At a tensional or constructive boundary the plates [Plates: Large areas of the Earth's crust that move slowly on the upper part of the mantle, often colliding and moving away from each other. ] are moving apart. The plates move apart due to convection currents [convection currents: Radioactive decay in the core of the Earth causes hot circular convection currents to rise and cold currents to fall. These currents cause the motion of tectonic plates. ] inside the Earth.
As the plates move apart (very slowly), magma [magma: Magma is molten rock. ] rises from the mantle. The magma erupts to the surface of the Earth. This is also accompanied by earthquakes.
When the magma reaches the surface, it cools and solidifies to form a new crust of igneous rock. This process is repeated many times, over a long period of time.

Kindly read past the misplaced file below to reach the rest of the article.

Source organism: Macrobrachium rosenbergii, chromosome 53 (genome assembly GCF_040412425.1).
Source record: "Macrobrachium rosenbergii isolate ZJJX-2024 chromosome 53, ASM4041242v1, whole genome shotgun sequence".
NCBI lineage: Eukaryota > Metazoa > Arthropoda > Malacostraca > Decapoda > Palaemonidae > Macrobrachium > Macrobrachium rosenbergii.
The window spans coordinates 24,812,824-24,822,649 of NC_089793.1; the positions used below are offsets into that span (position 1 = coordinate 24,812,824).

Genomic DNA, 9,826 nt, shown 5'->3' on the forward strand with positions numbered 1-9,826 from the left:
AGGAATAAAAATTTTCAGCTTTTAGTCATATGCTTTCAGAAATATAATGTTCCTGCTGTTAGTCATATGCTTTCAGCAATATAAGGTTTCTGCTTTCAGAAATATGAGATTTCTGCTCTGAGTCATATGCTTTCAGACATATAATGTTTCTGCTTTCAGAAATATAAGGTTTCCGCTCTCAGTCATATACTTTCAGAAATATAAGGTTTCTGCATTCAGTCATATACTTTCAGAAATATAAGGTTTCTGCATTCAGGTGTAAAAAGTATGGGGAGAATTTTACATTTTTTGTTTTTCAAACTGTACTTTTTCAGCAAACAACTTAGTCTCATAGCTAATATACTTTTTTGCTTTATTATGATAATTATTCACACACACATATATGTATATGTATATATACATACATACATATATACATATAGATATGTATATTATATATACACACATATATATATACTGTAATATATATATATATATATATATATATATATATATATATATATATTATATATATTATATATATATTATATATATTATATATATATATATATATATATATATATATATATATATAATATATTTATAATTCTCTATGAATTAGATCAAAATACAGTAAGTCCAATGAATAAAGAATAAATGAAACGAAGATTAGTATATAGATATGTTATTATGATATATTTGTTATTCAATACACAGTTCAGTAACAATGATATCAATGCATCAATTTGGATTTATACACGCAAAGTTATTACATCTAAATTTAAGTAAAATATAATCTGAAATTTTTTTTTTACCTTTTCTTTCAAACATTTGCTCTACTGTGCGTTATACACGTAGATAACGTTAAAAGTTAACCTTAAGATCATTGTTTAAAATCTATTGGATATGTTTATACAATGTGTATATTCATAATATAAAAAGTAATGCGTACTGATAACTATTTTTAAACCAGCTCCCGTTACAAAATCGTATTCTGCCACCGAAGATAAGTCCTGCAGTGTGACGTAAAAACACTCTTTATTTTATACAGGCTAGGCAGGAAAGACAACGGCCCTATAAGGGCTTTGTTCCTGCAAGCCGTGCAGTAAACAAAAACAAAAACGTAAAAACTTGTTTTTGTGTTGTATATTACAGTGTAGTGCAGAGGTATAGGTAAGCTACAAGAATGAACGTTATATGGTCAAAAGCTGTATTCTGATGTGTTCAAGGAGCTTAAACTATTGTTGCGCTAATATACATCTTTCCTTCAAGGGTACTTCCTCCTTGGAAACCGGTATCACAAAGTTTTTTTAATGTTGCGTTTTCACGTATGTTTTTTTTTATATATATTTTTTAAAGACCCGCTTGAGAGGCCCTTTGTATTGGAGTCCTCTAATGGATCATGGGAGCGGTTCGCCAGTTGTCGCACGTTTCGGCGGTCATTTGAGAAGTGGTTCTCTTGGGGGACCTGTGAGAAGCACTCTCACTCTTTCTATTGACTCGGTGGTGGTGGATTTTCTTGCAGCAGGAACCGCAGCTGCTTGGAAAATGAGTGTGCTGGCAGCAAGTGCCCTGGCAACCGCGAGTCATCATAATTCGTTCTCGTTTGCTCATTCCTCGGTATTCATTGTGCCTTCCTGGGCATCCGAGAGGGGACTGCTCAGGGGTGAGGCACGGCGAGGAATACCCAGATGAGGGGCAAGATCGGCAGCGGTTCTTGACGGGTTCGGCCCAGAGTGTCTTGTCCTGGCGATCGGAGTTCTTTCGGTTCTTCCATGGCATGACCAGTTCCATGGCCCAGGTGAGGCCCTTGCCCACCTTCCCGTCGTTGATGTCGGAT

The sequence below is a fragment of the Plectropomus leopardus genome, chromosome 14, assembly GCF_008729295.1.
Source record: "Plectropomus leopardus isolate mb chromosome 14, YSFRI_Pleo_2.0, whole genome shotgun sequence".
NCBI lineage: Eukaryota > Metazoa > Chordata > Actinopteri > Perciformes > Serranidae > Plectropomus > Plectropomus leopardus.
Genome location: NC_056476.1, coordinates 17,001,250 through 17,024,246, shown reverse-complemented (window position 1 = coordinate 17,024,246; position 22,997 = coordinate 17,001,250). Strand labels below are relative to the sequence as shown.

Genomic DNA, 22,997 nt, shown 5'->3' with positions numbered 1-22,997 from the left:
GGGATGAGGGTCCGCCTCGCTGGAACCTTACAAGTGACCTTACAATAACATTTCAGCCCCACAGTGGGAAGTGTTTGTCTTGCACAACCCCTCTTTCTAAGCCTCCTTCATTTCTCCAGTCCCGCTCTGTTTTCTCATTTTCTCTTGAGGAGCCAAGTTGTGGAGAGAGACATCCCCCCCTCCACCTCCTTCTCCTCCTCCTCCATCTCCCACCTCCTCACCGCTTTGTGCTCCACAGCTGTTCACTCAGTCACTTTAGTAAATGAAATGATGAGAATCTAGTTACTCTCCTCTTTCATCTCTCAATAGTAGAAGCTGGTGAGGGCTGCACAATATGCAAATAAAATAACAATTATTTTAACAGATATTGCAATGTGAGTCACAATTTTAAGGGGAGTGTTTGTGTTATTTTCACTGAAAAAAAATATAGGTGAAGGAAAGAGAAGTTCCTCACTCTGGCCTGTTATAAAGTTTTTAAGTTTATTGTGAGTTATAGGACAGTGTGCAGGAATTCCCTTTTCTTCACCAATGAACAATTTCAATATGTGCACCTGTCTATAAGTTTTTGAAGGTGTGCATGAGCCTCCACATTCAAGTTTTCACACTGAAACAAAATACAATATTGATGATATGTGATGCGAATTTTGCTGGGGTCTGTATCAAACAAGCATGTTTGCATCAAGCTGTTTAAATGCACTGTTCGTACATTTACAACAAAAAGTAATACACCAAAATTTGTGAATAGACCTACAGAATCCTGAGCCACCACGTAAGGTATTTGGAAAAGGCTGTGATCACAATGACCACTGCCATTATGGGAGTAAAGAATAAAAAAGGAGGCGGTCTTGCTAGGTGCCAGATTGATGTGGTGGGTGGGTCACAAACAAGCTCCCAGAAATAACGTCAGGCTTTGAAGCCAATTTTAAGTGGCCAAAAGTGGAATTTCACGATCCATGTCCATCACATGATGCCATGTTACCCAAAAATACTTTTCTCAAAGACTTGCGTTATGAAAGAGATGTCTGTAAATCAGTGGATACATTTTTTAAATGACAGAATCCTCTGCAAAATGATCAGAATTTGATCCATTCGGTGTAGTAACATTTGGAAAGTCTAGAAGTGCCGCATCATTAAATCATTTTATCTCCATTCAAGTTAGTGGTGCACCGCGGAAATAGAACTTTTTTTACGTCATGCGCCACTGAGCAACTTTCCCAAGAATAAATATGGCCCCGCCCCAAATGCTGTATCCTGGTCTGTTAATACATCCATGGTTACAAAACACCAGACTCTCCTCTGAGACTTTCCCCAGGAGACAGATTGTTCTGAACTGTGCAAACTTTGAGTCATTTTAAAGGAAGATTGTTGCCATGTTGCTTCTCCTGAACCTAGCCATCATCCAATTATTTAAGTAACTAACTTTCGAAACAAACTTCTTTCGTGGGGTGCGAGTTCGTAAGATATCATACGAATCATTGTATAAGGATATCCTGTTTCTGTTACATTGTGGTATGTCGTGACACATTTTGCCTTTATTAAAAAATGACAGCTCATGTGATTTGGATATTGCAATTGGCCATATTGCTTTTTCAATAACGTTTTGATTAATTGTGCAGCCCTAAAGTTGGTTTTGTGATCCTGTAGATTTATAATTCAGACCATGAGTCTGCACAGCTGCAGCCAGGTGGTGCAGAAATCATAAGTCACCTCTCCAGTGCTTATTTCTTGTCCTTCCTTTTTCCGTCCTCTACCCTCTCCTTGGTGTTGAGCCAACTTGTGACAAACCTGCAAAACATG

Eventually the new rock builds up to form a volcano. Constructive boundaries tend to be found under the sea, eg the Mid Atlantic Ridge. Here, chains of underwater volcanoes have formed along the plate boundary [plate boundary: The region where two or more tectonic plates meet. It is a zone of intense seismic activity. ]. One of these volcanoes may become so large that it erupts out of the sea to form a volcanic island, eg Surtsey and the Westman Islands near Iceland.
The diagram below to see how magma pushes up between the two plates, causing a chain of volcanoes along the constructive plate boundary.
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